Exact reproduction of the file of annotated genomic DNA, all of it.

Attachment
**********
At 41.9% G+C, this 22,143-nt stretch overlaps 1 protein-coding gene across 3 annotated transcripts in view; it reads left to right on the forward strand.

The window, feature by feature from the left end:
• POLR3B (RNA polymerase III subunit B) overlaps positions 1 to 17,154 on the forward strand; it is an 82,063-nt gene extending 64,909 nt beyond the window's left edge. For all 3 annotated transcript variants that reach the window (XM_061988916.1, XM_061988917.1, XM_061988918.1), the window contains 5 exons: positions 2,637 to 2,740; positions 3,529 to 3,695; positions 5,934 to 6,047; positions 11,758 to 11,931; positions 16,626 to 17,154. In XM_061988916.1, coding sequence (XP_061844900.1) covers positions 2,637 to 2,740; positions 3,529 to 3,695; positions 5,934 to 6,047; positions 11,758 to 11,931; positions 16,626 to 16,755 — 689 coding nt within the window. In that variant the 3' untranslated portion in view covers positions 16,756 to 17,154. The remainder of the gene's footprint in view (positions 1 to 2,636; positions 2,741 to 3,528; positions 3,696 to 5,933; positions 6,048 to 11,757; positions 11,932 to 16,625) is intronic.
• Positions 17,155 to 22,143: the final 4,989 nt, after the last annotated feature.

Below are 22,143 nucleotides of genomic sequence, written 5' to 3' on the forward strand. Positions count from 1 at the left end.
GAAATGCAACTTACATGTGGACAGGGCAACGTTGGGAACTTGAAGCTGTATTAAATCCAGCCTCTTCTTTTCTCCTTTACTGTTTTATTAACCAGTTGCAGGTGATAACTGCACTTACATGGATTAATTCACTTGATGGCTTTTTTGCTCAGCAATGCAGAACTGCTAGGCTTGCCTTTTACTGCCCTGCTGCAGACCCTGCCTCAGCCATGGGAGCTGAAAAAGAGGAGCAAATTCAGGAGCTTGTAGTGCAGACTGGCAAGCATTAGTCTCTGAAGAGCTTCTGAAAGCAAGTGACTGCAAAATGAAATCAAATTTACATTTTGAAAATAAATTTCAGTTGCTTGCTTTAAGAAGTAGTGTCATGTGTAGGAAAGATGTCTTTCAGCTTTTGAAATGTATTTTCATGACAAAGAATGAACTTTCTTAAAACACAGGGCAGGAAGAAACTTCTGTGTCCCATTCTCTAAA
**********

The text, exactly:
At 41.9% G+C, this 22,143-nt stretch overlaps 1 protein-coding gene across 3 annotated transcripts in view; it reads left to right on the forward strand.

The window, feature by feature from the left end:
• POLR3B (RNA polymerase III subunit B) overlaps positions 1 to 17,154 on the forward strand; it is an 82,063-nt gene extending 64,909 nt beyond the window's left edge. For all 3 annotated transcript variants that reach the window (XM_061988916.1, XM_061988917.1, XM_061988918.1), the window contains 5 exons: positions 2,637 to 2,740; positions 3,529 to 3,695; positions 5,934 to 6,047; positions 11,758 to 11,931; positions 16,626 to 17,154. In XM_061988916.1, coding sequence (XP_061844900.1) covers positions 2,637 to 2,740; positions 3,529 to 3,695; positions 5,934 to 6,047; positions 11,758 to 11,931; positions 16,626 to 16,755 — 689 coding nt within the window. In that variant the 3' untranslated portion in view covers positions 16,756 to 17,154. The remainder of the gene's footprint in view (positions 1 to 2,636; positions 2,741 to 3,528; positions 3,696 to 5,933; positions 6,048 to 11,757; positions 11,932 to 16,625) is intronic.
• Positions 17,155 to 22,143: the final 4,989 nt, after the last annotated feature.

Below are 22,143 nucleotides of genomic sequence, written 5' to 3' on the forward strand. Positions count from 1 at the left end.
GAAATGCAACTTACATGTGGACAGGGCAACGTTGGGAACTTGAAGCTGTATTAAATCCAGCCTCTTCTTTTCTCCTTTACTGTTTTATTAACCAGTTGCAGGTGATAACTGCACTTACATGGATTAATTCACTTGATGGCTTTTTTGCTCAGCAATGCAGAACTGCTAGGCTTGCCTTTTACTGCCCTGCTGCAGACCCTGCCTCAGCCATGGGAGCTGAAAAAGAGGAGCAAATTCAGGAGCTTGTAGTGCAGACTGGCAAGCATTAGTCTCTGAAGAGCTTCTGAAAGCAAGTGACTGCAAAATGAAATCAAATTTACATTTTGAAAATAAATTTCAGTTGCTTGCTTTAAGAAGTAGTGTCATGTGTAGGAAAGATGTCTTTCAGCTTTTGAAATGTATTTTCATGACAAAGAATGAACTTTCTTAAAACACAGGGCAGGAAGAAACTTCTGTGTCCCATTCTCTAAA